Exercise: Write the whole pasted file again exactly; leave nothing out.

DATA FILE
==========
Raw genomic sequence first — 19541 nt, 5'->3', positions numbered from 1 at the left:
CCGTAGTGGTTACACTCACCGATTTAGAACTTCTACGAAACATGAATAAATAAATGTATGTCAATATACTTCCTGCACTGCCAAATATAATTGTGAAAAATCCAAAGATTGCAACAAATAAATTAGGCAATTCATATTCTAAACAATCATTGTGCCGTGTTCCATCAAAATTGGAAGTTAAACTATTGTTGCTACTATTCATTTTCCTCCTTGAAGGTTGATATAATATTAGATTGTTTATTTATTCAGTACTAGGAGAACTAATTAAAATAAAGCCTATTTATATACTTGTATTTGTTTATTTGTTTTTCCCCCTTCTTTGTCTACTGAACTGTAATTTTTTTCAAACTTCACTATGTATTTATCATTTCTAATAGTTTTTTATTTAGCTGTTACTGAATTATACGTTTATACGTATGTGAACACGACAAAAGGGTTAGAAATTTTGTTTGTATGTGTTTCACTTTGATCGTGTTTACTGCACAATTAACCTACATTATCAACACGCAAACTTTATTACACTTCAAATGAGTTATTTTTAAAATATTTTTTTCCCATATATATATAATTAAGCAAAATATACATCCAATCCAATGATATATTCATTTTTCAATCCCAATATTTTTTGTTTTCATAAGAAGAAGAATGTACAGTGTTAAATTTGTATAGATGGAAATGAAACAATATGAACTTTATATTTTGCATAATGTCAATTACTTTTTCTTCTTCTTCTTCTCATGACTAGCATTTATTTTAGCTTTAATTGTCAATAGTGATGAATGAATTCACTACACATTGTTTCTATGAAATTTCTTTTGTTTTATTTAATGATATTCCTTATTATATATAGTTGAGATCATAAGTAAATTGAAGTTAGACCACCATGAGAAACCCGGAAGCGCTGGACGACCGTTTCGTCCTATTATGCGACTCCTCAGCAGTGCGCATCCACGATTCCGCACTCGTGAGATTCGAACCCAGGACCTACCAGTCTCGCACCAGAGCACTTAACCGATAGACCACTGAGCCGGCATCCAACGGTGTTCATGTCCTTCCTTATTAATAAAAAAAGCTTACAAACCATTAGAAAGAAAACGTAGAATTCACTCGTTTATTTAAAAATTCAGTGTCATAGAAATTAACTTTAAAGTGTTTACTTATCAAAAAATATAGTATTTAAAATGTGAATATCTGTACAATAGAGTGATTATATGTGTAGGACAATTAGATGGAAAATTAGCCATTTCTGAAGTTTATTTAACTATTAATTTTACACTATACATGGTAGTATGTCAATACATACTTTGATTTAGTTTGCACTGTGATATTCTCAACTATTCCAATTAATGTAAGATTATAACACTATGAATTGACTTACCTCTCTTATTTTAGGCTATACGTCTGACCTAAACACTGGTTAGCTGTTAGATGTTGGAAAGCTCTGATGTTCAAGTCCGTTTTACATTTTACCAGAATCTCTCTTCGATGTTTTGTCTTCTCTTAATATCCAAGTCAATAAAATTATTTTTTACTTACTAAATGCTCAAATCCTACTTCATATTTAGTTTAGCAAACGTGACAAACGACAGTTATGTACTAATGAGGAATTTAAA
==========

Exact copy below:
Raw genomic sequence first — 19541 nt, 5'->3', positions numbered from 1 at the left:
CCGTAGTGGTTACACTCACCGATTTAGAACTTCTACGAAACATGAATAAATAAATGTATGTCAATATACTTCCTGCACTGCCAAATATAATTGTGAAAAATCCAAAGATTGCAACAAATAAATTAGGCAATTCATATTCTAAACAATCATTGTGCCGTGTTCCATCAAAATTGGAAGTTAAACTATTGTTGCTACTATTCATTTTCCTCCTTGAAGGTTGATATAATATTAGATTGTTTATTTATTCAGTACTAGGAGAACTAATTAAAATAAAGCCTATTTATATACTTGTATTTGTTTATTTGTTTTTCCCCCTTCTTTGTCTACTGAACTGTAATTTTTTTCAAACTTCACTATGTATTTATCATTTCTAATAGTTTTTTATTTAGCTGTTACTGAATTATACGTTTATACGTATGTGAACACGACAAAAGGGTTAGAAATTTTGTTTGTATGTGTTTCACTTTGATCGTGTTTACTGCACAATTAACCTACATTATCAACACGCAAACTTTATTACACTTCAAATGAGTTATTTTTAAAATATTTTTTTCCCATATATATATAATTAAGCAAAATATACATCCAATCCAATGATATATTCATTTTTCAATCCCAATATTTTTTGTTTTCATAAGAAGAAGAATGTACAGTGTTAAATTTGTATAGATGGAAATGAAACAATATGAACTTTATATTTTGCATAATGTCAATTACTTTTTCTTCTTCTTCTTCTCATGACTAGCATTTATTTTAGCTTTAATTGTCAATAGTGATGAATGAATTCACTACACATTGTTTCTATGAAATTTCTTTTGTTTTATTTAATGATATTCCTTATTATATATAGTTGAGATCATAAGTAAATTGAAGTTAGACCACCATGAGAAACCCGGAAGCGCTGGACGACCGTTTCGTCCTATTATGCGACTCCTCAGCAGTGCGCATCCACGATTCCGCACTCGTGAGATTCGAACCCAGGACCTACCAGTCTCGCACCAGAGCACTTAACCGATAGACCACTGAGCCGGCATCCAACGGTGTTCATGTCCTTCCTTATTAATAAAAAAAGCTTACAAACCATTAGAAAGAAAACGTAGAATTCACTCGTTTATTTAAAAATTCAGTGTCATAGAAATTAACTTTAAAGTGTTTACTTATCAAAAAATATAGTATTTAAAATGTGAATATCTGTACAATAGAGTGATTATATGTGTAGGACAATTAGATGGAAAATTAGCCATTTCTGAAGTTTATTTAACTATTAATTTTACACTATACATGGTAGTATGTCAATACATACTTTGATTTAGTTTGCACTGTGATATTCTCAACTATTCCAATTAATGTAAGATTATAACACTATGAATTGACTTACCTCTCTTATTTTAGGCTATACGTCTGACCTAAACACTGGTTAGCTGTTAGATGTTGGAAAGCTCTGATGTTCAAGTCCGTTTTACATTTTACCAGAATCTCTCTTCGATGTTTTGTCTTCTCTTAATATCCAAGTCAATAAAATTATTTTTTACTTACTAAATGCTCAAATCCTACTTCATATTTAGTTTAGCAAACGTGACAAACGACAGTTATGTACTAATGAGGAATTTAAA